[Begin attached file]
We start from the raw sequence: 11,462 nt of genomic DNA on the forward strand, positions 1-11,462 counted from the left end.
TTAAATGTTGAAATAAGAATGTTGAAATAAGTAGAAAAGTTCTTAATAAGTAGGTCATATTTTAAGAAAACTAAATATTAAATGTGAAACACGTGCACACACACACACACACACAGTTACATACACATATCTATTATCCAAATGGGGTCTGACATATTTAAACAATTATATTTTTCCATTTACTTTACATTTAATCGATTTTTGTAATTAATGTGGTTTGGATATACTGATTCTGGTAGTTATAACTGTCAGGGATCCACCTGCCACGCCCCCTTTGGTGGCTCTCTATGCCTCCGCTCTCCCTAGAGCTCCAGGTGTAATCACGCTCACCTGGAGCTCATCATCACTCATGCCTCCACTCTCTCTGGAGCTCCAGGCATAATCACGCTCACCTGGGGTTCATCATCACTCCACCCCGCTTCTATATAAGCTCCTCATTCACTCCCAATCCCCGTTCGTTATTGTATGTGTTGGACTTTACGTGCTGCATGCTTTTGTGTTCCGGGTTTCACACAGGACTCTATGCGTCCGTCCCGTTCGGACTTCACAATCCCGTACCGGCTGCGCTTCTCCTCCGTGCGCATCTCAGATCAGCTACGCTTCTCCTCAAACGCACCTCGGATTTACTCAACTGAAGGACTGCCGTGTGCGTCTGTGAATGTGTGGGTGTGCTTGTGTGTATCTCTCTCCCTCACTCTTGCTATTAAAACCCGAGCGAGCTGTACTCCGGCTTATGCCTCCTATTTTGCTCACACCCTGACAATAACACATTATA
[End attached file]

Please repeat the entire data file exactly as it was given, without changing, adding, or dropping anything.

We start from the raw sequence: 11,462 nt of genomic DNA on the forward strand, positions 1-11,462 counted from the left end.
TTAAATGTTGAAATAAGAATGTTGAAATAAGTAGAAAAGTTCTTAATAAGTAGGTCATATTTTAAGAAAACTAAATATTAAATGTGAAACACGTGCACACACACACACACACACAGTTACATACACATATCTATTATCCAAATGGGGTCTGACATATTTAAACAATTATATTTTTCCATTTACTTTACATTTAATCGATTTTTGTAATTAATGTGGTTTGGATATACTGATTCTGGTAGTTATAACTGTCAGGGATCCACCTGCCACGCCCCCTTTGGTGGCTCTCTATGCCTCCGCTCTCCCTAGAGCTCCAGGTGTAATCACGCTCACCTGGAGCTCATCATCACTCATGCCTCCACTCTCTCTGGAGCTCCAGGCATAATCACGCTCACCTGGGGTTCATCATCACTCCACCCCGCTTCTATATAAGCTCCTCATTCACTCCCAATCCCCGTTCGTTATTGTATGTGTTGGACTTTACGTGCTGCATGCTTTTGTGTTCCGGGTTTCACACAGGACTCTATGCGTCCGTCCCGTTCGGACTTCACAATCCCGTACCGGCTGCGCTTCTCCTCCGTGCGCATCTCAGATCAGCTACGCTTCTCCTCAAACGCACCTCGGATTTACTCAACTGAAGGACTGCCGTGTGCGTCTGTGAATGTGTGGGTGTGCTTGTGTGTATCTCTCTCCCTCACTCTTGCTATTAAAACCCGAGCGAGCTGTACTCCGGCTTATGCCTCCTATTTTGCTCACACCCTGACAATAACACATTATA